27 March 2017

wahtsapp encryption ukfastHome Secretary Amber Rudd has demanded internet and tech firms do more to battle terrorism, and that security forces should be able to access any data with a warrant, following the Westminster attack last week.

Whilst it is clear that this does not tally with WhatsApp’s end-to-end encryption policy, Rudd commented that although she supports this end-to-end encryption, her concerns come after it transpired the Westminster attacker had sent a WhatsApp message minutes before the attack. A message protected by end-to-end encryption and, as it was sent on an iPhone, protected by the security of the phone itself; security measures that we all praise for keeping our own personal data safe.

Encryption is a controversial topic and a problem that I do not envy the government for having to solve! Privacy and security are incredibly important, and there needs to be a balance between the two as we are increasingly relying on data and digital communications.

Whilst Rudd and the government push for a back-door to data in these ‘life-and-death’ situations, the challenge comes with protecting that back door. Once you create this gateway it’s potentially open to anyone. What’s to stop a hacker getting in and accessing data of WhatsApp’s one-billion-strong global user base?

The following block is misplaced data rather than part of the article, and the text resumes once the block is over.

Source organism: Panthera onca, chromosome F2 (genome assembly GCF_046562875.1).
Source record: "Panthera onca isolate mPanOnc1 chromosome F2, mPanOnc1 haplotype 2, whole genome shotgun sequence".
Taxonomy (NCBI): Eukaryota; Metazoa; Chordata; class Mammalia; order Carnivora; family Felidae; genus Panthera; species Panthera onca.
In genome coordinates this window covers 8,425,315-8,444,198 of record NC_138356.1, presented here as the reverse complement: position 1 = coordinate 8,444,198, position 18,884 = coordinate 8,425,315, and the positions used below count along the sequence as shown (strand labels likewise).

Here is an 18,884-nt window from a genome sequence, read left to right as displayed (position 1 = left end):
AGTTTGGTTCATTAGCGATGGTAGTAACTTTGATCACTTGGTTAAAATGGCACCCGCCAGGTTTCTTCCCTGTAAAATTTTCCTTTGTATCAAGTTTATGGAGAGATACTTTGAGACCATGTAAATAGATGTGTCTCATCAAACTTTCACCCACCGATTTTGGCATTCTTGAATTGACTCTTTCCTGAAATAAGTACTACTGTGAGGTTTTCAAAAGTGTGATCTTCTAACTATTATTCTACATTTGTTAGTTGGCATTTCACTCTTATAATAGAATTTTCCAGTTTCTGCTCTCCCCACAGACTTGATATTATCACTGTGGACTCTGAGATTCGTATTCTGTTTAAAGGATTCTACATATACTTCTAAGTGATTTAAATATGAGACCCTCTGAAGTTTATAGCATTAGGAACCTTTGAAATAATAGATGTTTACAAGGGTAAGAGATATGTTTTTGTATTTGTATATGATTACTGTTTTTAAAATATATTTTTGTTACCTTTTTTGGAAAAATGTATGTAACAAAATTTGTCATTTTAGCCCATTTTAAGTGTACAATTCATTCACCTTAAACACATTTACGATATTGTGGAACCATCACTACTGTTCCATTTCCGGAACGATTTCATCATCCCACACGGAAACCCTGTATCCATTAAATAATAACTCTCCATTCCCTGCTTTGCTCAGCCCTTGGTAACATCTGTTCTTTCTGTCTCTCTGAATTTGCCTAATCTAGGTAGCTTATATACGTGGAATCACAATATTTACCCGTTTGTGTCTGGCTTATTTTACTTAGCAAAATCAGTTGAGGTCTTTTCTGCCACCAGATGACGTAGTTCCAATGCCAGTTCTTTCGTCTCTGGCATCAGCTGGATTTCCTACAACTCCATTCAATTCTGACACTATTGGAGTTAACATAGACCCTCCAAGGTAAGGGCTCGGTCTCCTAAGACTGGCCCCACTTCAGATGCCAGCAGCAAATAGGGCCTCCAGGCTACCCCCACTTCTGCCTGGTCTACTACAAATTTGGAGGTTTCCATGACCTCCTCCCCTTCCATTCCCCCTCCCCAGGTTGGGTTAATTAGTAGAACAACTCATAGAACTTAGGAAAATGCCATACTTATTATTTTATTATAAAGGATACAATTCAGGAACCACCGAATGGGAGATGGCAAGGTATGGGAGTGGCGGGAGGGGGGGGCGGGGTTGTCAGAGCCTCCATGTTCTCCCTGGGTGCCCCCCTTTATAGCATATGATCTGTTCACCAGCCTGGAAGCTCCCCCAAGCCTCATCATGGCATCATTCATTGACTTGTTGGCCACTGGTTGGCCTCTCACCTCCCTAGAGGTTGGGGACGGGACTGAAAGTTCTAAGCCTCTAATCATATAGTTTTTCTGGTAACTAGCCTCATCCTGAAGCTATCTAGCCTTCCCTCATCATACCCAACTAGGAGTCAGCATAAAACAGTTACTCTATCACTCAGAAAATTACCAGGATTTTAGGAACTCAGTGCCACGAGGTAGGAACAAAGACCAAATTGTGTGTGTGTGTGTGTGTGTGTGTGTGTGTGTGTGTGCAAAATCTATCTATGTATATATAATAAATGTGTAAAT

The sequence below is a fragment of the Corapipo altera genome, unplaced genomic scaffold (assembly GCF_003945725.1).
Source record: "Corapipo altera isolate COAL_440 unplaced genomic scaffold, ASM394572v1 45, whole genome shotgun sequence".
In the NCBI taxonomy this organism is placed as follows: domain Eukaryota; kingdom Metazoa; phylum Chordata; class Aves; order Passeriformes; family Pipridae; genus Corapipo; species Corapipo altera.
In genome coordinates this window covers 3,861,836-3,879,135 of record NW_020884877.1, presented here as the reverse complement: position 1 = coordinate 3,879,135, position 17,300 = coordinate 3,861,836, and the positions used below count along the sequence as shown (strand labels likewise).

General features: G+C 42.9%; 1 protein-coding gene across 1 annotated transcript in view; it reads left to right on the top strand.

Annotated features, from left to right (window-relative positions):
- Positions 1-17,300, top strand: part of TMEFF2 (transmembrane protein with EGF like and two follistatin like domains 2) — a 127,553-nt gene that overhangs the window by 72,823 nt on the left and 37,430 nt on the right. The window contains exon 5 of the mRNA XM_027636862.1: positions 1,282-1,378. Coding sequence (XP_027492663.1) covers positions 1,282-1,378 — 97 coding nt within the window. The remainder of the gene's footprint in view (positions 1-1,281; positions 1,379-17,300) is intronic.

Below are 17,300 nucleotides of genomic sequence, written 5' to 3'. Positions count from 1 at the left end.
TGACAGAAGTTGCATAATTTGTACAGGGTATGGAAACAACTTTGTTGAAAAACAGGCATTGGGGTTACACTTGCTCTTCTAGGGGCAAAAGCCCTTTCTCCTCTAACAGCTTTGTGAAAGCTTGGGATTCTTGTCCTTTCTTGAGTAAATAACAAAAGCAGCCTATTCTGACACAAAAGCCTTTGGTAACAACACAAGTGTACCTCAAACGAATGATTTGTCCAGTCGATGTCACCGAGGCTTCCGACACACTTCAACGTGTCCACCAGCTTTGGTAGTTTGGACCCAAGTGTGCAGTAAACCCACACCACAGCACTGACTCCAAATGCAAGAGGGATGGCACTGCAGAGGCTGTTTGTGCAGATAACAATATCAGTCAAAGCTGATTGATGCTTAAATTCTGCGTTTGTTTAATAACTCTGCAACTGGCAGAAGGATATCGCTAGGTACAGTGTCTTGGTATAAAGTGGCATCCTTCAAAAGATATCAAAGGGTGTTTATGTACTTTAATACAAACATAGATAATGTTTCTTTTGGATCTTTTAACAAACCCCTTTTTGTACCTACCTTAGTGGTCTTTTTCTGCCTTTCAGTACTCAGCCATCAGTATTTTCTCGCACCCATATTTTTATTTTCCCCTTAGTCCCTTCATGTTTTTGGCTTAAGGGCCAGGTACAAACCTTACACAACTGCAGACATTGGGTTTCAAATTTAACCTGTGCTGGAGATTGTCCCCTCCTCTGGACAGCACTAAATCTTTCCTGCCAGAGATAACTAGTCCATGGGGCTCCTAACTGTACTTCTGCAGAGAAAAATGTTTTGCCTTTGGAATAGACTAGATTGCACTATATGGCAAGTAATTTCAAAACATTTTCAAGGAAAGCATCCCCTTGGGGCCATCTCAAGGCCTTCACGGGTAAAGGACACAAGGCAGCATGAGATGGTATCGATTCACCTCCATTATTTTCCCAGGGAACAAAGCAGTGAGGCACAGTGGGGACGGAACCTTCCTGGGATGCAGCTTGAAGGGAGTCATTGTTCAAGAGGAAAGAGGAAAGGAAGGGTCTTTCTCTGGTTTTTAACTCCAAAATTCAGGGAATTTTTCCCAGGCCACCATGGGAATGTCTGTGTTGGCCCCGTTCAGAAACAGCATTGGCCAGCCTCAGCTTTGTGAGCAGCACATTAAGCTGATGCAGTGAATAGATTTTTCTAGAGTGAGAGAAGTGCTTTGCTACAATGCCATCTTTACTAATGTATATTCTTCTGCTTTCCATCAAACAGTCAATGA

It’s like having a spare key to your home or business out there for anyone to find.

Hackers and cybercriminals are incredibly clever and finding and accessing a government back door is a challenge that I know would be a badge of honour for hackers even if they didn’t want to do anything with the data they stole.

I also have to question whether this is the right way to go about it. There are plenty of places to hide on the internet, without the need to tackle the mainstream communications apps and providers with weaker encryption regulations.

What do you think?

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